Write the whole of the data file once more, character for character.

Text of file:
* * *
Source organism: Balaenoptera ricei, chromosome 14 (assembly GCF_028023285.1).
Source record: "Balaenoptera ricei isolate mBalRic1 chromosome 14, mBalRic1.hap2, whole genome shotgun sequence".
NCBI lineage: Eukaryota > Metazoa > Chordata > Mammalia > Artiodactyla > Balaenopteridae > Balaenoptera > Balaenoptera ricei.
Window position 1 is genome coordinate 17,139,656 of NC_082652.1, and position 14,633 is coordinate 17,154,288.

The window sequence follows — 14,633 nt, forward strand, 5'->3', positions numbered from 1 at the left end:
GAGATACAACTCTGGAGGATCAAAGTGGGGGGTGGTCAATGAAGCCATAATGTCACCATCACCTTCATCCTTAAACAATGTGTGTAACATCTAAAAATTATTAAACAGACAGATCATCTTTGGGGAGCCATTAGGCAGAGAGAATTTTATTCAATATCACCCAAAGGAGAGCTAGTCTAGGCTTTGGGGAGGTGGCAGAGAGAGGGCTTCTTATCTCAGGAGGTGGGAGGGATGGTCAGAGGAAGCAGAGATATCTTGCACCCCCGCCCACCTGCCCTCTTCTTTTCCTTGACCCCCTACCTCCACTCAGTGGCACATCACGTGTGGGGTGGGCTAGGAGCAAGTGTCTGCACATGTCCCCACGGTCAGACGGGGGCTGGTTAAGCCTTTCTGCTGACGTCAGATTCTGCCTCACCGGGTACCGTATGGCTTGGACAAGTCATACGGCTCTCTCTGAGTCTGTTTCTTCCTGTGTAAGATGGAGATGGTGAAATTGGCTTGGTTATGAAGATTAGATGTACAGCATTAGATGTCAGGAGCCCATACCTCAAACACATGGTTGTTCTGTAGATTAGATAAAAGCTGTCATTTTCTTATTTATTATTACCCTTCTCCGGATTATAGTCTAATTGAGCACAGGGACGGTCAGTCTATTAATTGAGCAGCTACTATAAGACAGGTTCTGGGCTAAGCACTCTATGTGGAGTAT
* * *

Source organism: Balaenoptera ricei, chromosome 14 (assembly GCF_028023285.1).
Source record: "Balaenoptera ricei isolate mBalRic1 chromosome 14, mBalRic1.hap2, whole genome shotgun sequence".
NCBI lineage: Eukaryota > Metazoa > Chordata > Mammalia > Artiodactyla > Balaenopteridae > Balaenoptera > Balaenoptera ricei.
Window position 1 is genome coordinate 17,139,656 of NC_082652.1, and position 14,633 is coordinate 17,154,288.

The window sequence follows — 14,633 nt, forward strand, 5'->3', positions numbered from 1 at the left end:
GAGATACAACTCTGGAGGATCAAAGTGGGGGGTGGTCAATGAAGCCATAATGTCACCATCACCTTCATCCTTAAACAATGTGTGTAACATCTAAAAATTATTAAACAGACAGATCATCTTTGGGGAGCCATTAGGCAGAGAGAATTTTATTCAATATCACCCAAAGGAGAGCTAGTCTAGGCTTTGGGGAGGTGGCAGAGAGAGGGCTTCTTATCTCAGGAGGTGGGAGGGATGGTCAGAGGAAGCAGAGATATCTTGCACCCCCGCCCACCTGCCCTCTTCTTTTCCTTGACCCCCTACCTCCACTCAGTGGCACATCACGTGTGGGGTGGGCTAGGAGCAAGTGTCTGCACATGTCCCCACGGTCAGACGGGGGCTGGTTAAGCCTTTCTGCTGACGTCAGATTCTGCCTCACCGGGTACCGTATGGCTTGGACAAGTCATACGGCTCTCTCTGAGTCTGTTTCTTCCTGTGTAAGATGGAGATGGTGAAATTGGCTTGGTTATGAAGATTAGATGTACAGCATTAGATGTCAGGAGCCCATACCTCAAACACATGGTTGTTCTGTAGATTAGATAAAAGCTGTCATTTTCTTATTTATTATTACCCTTCTCCGGATTATAGTCTAATTGAGCACAGGGACGGTCAGTCTATTAATTGAGCAGCTACTATAAGACAGGTTCTGGGCTAAGCACTCTATGTGGAGTAT